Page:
I missed this earlier this week: physicist John Wheeler has died at the age of 96. A snippet from the NY Times obituary:
At the same time, he returned to the questions that had animated Einstein and Bohr, about the nature of reality as revealed by the strange laws of quantum mechanics. The cornerstone of that revolution was the uncertainty principle, propounded by Werner Heisenberg in 1927, which seemed to put fundamental limits on what could be known about nature, declaring, for example, that it was impossible, even in theory, to know both the velocity and the position of a subatomic particle. Knowing one destroyed the ability to measure the other. As a result, until observed, subatomic particles and events existed in a sort of cloud of possibility that Dr. Wheeler sometimes referred to as “a smoky dragon.”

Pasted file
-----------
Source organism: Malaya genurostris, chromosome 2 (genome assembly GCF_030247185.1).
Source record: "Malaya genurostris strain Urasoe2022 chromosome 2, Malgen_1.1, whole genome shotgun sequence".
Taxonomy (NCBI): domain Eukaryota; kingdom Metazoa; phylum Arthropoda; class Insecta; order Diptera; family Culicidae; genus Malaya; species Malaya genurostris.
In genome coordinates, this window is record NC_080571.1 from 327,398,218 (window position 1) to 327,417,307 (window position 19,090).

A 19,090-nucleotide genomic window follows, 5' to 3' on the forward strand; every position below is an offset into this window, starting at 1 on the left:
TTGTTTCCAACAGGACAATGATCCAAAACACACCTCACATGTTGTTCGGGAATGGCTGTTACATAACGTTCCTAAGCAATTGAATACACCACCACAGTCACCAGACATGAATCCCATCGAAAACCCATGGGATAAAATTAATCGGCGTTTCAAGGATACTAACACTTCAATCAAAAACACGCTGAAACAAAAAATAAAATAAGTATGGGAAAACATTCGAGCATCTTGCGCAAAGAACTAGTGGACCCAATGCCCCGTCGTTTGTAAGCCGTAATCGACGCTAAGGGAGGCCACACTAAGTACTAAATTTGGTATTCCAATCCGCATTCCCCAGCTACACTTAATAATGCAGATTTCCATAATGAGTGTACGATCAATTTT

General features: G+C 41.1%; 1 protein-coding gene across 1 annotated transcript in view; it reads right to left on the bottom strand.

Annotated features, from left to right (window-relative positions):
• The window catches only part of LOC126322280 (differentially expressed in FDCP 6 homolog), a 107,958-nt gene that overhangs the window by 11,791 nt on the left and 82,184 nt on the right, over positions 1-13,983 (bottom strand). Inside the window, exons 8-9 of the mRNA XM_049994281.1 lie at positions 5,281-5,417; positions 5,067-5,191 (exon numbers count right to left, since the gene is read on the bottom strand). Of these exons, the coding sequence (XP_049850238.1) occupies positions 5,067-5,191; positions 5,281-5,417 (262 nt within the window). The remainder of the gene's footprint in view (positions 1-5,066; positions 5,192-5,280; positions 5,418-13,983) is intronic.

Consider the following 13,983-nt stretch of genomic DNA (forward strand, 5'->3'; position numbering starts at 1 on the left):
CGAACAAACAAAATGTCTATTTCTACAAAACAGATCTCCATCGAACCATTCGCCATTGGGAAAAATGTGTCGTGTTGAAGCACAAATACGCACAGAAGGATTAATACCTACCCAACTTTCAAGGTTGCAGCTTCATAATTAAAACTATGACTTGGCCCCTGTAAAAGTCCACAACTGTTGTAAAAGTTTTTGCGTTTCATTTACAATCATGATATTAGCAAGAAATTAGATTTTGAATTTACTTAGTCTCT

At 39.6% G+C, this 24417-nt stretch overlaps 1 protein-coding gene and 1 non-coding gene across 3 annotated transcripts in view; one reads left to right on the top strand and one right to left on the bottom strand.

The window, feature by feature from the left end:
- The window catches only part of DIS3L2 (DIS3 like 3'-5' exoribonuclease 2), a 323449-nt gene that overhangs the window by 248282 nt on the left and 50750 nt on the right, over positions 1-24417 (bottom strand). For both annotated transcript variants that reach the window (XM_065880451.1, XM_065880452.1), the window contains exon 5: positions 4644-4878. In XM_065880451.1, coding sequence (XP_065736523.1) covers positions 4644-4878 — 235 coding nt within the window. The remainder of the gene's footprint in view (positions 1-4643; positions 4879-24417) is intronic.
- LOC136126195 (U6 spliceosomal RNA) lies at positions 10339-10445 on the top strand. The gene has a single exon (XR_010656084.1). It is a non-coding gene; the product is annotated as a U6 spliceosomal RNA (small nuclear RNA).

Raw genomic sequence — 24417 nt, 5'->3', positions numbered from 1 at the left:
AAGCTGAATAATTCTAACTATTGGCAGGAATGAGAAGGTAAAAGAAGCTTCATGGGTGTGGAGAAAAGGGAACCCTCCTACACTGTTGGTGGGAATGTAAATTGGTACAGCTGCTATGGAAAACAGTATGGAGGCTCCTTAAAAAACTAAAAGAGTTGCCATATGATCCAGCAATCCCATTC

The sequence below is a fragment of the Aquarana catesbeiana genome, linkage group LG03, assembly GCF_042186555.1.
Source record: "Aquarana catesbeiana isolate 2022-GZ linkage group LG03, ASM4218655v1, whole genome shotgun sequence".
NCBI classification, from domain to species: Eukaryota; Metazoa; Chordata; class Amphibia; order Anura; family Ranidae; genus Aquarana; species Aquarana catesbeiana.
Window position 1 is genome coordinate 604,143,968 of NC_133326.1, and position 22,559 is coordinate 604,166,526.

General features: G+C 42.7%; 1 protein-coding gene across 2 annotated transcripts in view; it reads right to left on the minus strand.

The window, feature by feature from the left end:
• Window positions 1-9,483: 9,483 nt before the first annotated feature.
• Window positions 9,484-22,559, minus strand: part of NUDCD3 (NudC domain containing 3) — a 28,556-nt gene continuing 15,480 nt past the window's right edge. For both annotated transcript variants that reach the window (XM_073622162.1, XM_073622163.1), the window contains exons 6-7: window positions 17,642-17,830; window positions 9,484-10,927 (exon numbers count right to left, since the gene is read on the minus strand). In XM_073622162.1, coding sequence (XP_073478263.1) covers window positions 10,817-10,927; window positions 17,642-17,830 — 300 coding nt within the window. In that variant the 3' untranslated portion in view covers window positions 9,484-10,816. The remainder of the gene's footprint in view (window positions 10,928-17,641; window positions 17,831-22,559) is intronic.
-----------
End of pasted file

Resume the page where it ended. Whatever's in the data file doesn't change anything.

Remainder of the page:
This kind of thinking frustrated Einstein, who once asked Dr. Wheeler if the Moon was still there when nobody looked at it.
Wheeler recognized that physics is about ideas and the language used to express those ideas, not just mathematics and experimentation. He coined and popularized several phrases during his long career, including black hole, wormhole, and quantum foam.